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Tips – Various Angles for Flowers

I’m going to be writing a 5 part series on Flower Photography.

I hope you enjoy this series for flowers. If you want to check out other Tips from Cee.

This tip will be more of a pictorial lesson than anything else. I hope you enjoy these photos and get an idea of what type of flower photography you like.. I am going to break this lesson into two Parts: Cropping and Different Angles.


Especially when you know you may want to crop a photo, make sure your camera is on high resolution. For those who know the difference between JPG and RAW, always shoot in RAW if you do any type of post processing. The one thing things to keep in mind as you take your photo always zoom out a little bit. Leave space round the flower. That way you will have room for cropping.

This first grouping of photos is of multiple flowers (alliums).

Original Uncropped photo.
Fippled the photo horizontal and slightly cropped the alliums so they were on the left side with green showing on the right.
Cropped to highlight the alliums.
Cropped to show just three of the alliums.

This second grouping of cropped photos are of a single flower is of single symmetrical waterlily.

Original photo, uncropped.
Centered photo.
Bottom half cropped off.
Left side cropped.
Top cropped off.

Various Angles

Side Views

From the Top

Faded or Dead

From the Ground Up

Backs or Underneath

Garden Views

Single Flowers Standing Out

Mis-shaped Flowers

Next week will be the last flower tip and I’ll discuss what makes a great floral black and white.

I’ve gathered a list of challenges and their hosts.  So if you know a challenge host, please direct them to my blog.  Feel free to contact me anytime.  I hope everyone will be able to use my lists.

Qi (energy) hugs


44 replies »

  1. Thank you so much for sharing these tips! I will definitely try to remember them when I’m photographing in the garden. πŸ™‚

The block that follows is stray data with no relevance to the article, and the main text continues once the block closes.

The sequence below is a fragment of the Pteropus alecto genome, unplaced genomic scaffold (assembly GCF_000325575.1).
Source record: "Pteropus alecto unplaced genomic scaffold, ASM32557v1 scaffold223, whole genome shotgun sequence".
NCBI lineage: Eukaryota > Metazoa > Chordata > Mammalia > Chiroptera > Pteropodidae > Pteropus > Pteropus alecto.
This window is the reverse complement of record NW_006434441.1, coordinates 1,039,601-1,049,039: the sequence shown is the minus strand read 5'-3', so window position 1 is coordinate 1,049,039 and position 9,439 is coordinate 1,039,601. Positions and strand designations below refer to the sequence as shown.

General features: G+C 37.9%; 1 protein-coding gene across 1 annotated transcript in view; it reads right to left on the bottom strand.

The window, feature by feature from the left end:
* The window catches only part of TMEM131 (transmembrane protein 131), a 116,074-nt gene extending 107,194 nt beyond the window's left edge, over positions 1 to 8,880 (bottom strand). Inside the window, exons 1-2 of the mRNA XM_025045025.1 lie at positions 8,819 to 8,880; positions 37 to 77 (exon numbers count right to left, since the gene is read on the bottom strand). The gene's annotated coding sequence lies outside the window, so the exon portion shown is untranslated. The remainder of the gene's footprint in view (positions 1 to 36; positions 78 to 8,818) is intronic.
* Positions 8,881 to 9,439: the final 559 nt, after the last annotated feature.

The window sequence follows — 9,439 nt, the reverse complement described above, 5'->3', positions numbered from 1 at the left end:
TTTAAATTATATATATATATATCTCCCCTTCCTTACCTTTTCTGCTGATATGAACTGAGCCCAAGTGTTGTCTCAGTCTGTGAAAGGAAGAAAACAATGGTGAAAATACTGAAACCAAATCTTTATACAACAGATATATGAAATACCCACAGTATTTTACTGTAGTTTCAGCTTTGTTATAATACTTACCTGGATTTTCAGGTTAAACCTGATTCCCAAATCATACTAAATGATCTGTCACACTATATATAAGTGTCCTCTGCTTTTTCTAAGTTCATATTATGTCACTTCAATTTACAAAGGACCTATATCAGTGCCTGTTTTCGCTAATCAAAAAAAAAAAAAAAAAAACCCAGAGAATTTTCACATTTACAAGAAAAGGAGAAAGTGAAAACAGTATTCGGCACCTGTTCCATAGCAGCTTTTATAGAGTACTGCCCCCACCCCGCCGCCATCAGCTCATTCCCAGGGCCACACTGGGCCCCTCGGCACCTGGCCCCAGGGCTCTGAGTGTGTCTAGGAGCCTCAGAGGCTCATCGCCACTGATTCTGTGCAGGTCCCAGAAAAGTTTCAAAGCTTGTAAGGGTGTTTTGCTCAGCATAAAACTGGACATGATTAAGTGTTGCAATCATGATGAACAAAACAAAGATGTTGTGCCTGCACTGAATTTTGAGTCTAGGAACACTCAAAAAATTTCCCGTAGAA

• RAW won’t look quite as vibrant. Will with post processing it gives you so much more data to work from. I think you will enjoy it. Contact me if you have any questions. πŸ˜€

      Liked by 1 person

      • Thanks Cee. I know from a Lightroom course I took that it does not look so good before processing. But I am beginning to realize the higher resolution makes a big difference. I have seen this in some of the professional horse photographers whose work I really like. I appreciate your offer of some assistance should I get stuck.

        Liked by 1 person

  2. Your tips on shooting flowers are priceless,Cee! Hanging out with you on your site has been SO valuable to me, I actually get some decent photos now that I’m proud of. I want to try black n white, but so far my efforts there have not been very successful.


    • Next week, I’ll be doing a black and white tip for flowers. I’m so glad you are getting some useful tips from these posts. πŸ˜€ You touch my heart. πŸ˜€


      • I aspire to learn to do wonderful work like you do. Back in the day my late husband was my resident photographer, and he had two similar SLR cameras (Minoltas, I think) and carried his camera bag everywhere. I worked for the Sunday magazine of our daily paper then, and Bob did most of my features photos.


      • I’ll look for the B&W photo tips. I tried one of my “spent” tulips in B&W, but it didn’t look like much. Your tips are great, and your examples of various techniques speak worlds of know-how. Thanks.

        Liked by 1 person

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